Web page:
Case study: Tina Woods, Brake bereaved volunteer
Tina Woods is a Brake volunteer whose son, Finlay, was tragically killed in a car crash in September 2008 age one, leaving behind Tina and her husband Roger, and their three children: Livvy, who was seven at the time, Dillan, five, and Harvey, four.
It was the end of the school day and Tina and her mum were on their way to pick the children up from school. Finlay was in his pram, which Tina’s mum was pushing. Harvey was holding the pram handles and walking alongside.
As they approached the school, Harvey ran ahead slightly and through the school gates into the playground. Tina skipped ahead to see where he was going because the playground was busy and she was worried about losing him. As Tina passed through the gate she heard a huge crash and found herself propelled through the air. She had been hit from behind and thrown into the playground.
Finlay’s pram was hit by a 4×4, which had crashed through a safety barrier and onto the pavement. It dragged the pram into the pillar of the school gate. Unbelievably, the driver kept on accelerating, despite Finlay being pinned against the post. Tina and other parents pushed in vain to move the car back. Everybody was screaming at the driver to reverse, but she kept on revving forwards. Eventually she had to be pulled from the car. Tina and Finlay were taken to the hospital, but tragically Finlay had died at the scene.
The driver of the 4×4 was drunk and on drugs. She showed no sign of remorse and said to Tina at the scene, “So what? Have I hurt someone then?” She had no tax and was uninsured.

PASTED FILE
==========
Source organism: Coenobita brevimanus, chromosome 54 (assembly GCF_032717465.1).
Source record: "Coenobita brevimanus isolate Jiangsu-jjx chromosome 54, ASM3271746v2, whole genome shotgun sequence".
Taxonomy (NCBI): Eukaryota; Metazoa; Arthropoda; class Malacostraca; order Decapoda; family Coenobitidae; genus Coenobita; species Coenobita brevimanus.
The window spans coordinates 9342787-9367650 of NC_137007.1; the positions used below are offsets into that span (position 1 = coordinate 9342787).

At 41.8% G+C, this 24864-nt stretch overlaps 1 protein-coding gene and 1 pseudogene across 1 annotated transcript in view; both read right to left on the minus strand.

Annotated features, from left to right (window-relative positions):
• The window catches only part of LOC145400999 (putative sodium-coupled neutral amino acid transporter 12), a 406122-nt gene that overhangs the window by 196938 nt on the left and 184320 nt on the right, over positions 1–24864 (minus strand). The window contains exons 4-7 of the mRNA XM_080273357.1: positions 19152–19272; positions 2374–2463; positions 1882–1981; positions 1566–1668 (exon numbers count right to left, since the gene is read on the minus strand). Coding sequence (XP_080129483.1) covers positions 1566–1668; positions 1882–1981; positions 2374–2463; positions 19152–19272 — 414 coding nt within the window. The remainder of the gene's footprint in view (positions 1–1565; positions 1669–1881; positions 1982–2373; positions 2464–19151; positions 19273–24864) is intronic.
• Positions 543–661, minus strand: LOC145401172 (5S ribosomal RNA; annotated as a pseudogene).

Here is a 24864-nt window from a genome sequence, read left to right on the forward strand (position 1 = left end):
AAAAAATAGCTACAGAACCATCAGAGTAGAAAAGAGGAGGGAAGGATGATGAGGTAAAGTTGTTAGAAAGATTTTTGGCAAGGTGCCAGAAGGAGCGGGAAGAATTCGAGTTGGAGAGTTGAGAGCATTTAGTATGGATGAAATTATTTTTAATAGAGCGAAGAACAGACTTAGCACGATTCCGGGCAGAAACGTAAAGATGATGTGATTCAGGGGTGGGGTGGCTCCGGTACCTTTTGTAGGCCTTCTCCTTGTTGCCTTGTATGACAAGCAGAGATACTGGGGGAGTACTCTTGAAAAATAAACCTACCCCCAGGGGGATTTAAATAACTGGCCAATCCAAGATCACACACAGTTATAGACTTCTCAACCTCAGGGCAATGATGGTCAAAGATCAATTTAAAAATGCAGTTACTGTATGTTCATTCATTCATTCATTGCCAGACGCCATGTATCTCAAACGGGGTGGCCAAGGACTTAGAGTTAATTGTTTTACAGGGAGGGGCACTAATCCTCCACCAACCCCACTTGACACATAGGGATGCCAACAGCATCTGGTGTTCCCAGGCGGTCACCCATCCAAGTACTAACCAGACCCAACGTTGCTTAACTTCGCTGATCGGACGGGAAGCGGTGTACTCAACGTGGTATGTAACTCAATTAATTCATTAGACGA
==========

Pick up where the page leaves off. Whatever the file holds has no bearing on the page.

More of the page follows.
With her children at different ages, they had very different experiences of the attitudes of teachers following Finlay’s death. While some were sympathetic, some gave the impression that they felt that children don’t go through grief.
The reality is that children at different ages grieve in different ways. Events like Christmas and birthdays can trigger a reaction, even years after a death. Unfortunately, teachers in schools didn’t recognise this, and they thought that the children would be fine after a few months.
The process of grieving is a continuous one. As Tina’s oldest son grew older and went to secondary school, and went through puberty, he had more questions, yet didn’t want to ask mum and dad. Life events can be a trigger for experiencing grief. Again, his teachers were not always sympathetic to his needs.
Tina’s experience shows that it is essential for teachers and support staff in school to understand that a death is not simply an event that affects a child for a matter of months, but has an impact for years as the child develops. Teachers must be aware and sensitive to the needs of each individual child, realising that life events can trigger a response and that children might have new questions as they grow. Finally, schools should provide an opportunity for children to ask questions outside of the home.